Those hard-boiled rationalists who assume that all Pagans must be nutters (like the tiny handful of reburial extremists who want to rebury all human remains) are themselves being irrational by assuming this. A moment's thought (or even Googling) would reveal that there is a broad spectrum of Pagan views on this issue, as on many other issues. Most religions have a broad spectrum of views, in fact, so why should Pagans be any different? I agree that reburial extremists are nutters (why aren't they putting the same amount of energy into campaigning against climate change, for gods' sake?) but that's no reason to tar all Pagans with the same brush.

  • Dieneke's Anthropology Blog - "Let's hope that scientists and politicians around the world stand firm against this kind of muddle-headedness." (and take a look at some of the comments)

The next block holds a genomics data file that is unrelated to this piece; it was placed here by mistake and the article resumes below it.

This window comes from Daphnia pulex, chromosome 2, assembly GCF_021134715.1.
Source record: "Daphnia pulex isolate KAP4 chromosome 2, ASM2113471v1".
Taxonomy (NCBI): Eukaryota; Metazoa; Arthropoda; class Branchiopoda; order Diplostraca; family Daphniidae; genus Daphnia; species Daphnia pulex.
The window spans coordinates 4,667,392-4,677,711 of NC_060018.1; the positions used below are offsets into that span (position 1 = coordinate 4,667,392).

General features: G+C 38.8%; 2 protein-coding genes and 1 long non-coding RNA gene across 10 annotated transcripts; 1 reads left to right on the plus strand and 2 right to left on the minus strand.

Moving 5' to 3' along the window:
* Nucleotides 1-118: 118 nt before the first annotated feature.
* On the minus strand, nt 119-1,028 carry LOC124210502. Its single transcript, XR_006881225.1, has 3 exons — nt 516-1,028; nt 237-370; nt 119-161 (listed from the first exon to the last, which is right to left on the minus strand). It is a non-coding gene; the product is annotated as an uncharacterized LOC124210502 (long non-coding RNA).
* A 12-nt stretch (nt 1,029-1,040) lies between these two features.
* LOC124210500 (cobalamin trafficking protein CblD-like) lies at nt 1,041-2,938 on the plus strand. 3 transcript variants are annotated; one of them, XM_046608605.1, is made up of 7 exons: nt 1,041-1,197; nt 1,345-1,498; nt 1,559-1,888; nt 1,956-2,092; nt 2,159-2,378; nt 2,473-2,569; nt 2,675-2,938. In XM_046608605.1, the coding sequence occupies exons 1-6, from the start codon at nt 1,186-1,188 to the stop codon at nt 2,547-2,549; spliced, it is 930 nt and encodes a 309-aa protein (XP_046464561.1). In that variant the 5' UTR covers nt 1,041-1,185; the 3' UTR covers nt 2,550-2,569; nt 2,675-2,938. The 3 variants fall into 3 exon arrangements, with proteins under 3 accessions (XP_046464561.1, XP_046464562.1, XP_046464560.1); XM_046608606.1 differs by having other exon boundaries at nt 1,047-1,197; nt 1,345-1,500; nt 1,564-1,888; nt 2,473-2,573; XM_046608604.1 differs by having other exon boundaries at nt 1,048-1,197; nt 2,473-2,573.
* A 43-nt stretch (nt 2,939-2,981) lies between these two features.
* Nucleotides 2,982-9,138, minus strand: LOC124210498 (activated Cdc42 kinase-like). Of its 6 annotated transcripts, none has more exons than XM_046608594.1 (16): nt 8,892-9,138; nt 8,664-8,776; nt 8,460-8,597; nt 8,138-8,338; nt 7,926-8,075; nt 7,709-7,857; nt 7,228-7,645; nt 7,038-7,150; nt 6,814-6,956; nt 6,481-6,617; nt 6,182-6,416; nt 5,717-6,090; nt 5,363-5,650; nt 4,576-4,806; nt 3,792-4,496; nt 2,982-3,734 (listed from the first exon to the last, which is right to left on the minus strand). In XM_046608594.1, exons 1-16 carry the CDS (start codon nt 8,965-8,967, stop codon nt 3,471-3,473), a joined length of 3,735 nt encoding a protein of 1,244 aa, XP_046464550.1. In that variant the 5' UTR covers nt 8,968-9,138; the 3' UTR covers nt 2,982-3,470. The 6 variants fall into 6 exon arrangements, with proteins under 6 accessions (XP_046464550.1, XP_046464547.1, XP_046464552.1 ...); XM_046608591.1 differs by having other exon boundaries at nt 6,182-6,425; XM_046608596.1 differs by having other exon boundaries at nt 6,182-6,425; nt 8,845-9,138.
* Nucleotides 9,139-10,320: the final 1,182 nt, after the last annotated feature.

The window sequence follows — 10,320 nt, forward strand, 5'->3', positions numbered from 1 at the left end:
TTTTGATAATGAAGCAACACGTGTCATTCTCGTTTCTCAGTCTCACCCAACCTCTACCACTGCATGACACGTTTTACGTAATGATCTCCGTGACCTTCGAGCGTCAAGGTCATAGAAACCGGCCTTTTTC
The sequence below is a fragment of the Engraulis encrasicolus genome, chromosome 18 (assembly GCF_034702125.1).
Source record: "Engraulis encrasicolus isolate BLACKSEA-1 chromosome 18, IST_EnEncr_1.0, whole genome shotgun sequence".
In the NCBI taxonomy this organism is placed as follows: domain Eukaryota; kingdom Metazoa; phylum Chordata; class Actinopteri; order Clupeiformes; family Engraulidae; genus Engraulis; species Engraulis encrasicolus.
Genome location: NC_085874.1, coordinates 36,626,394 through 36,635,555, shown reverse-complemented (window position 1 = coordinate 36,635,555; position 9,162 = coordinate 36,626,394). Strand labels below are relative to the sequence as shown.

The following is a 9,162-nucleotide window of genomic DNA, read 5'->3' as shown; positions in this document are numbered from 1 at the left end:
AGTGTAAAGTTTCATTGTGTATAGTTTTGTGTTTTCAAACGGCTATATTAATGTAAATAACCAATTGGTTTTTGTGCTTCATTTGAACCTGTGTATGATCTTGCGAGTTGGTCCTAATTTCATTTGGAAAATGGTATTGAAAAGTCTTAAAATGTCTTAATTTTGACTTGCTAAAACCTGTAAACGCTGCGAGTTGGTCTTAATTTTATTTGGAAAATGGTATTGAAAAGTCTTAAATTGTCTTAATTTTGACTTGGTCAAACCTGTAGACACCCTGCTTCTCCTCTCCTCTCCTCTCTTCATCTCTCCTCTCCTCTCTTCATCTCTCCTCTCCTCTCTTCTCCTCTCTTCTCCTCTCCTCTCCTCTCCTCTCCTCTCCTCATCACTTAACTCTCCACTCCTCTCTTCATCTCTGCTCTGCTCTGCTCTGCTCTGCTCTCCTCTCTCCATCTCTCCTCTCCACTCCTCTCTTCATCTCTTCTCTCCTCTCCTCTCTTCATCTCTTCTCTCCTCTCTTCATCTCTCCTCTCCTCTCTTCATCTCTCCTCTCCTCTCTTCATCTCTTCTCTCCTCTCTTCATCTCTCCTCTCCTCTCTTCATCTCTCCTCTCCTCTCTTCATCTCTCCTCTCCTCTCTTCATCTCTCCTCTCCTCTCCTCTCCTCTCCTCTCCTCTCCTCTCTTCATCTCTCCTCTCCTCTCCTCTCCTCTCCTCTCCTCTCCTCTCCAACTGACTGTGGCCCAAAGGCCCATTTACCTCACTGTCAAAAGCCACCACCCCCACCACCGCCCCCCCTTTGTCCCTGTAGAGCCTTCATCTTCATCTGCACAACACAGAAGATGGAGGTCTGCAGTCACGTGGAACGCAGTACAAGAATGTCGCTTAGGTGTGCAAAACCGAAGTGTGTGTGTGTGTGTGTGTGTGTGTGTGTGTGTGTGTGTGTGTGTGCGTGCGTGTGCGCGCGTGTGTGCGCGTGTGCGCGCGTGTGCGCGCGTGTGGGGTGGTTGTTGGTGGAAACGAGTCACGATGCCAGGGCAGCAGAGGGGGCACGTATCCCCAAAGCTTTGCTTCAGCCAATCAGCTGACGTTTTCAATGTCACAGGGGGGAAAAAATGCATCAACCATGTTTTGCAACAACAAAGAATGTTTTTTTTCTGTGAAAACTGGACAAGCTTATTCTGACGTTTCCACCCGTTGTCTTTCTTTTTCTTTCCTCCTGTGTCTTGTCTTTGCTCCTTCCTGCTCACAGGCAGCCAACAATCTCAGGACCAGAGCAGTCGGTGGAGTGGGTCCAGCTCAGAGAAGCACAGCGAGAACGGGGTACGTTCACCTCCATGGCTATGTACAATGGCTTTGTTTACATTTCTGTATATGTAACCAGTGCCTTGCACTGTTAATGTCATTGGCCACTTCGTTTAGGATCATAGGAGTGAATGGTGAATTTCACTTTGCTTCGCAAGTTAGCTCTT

• Fat man on a keyboard - "More madness"
  • Green Bamboo - "Never let it be said that rationality ever had anything to do with religion" (though in a reply to my comment, the author seems to have moderated his views somewhat)
The kind of people who are advocating reburial regardless of any archaeological value of the remains are out-and-out holists. All is one to them — time, space, matter and spirit — there is no acknowledgment of context or other viewpoints.

The kind of people who lump all religionists together as a bunch of loonies are hard-boiled materialists and rationalists who assume that the only truth is scientific materialism. These are the kind of people who are so amoral that they pursue knowledge without regard for the suffering it may cause.

I reject both these extremes.

new address for respect conference proceedings

Wednesday, April 04, 2007

podcast interview with me

Alun Salt interviewing me in a podcast about the issue of human remains in which I rant extensively about compromise and why it's such a good idea. Also, did I mention how much I think archaeology has contributed to contemporary Paganisms? I may have mentioned it once or twice...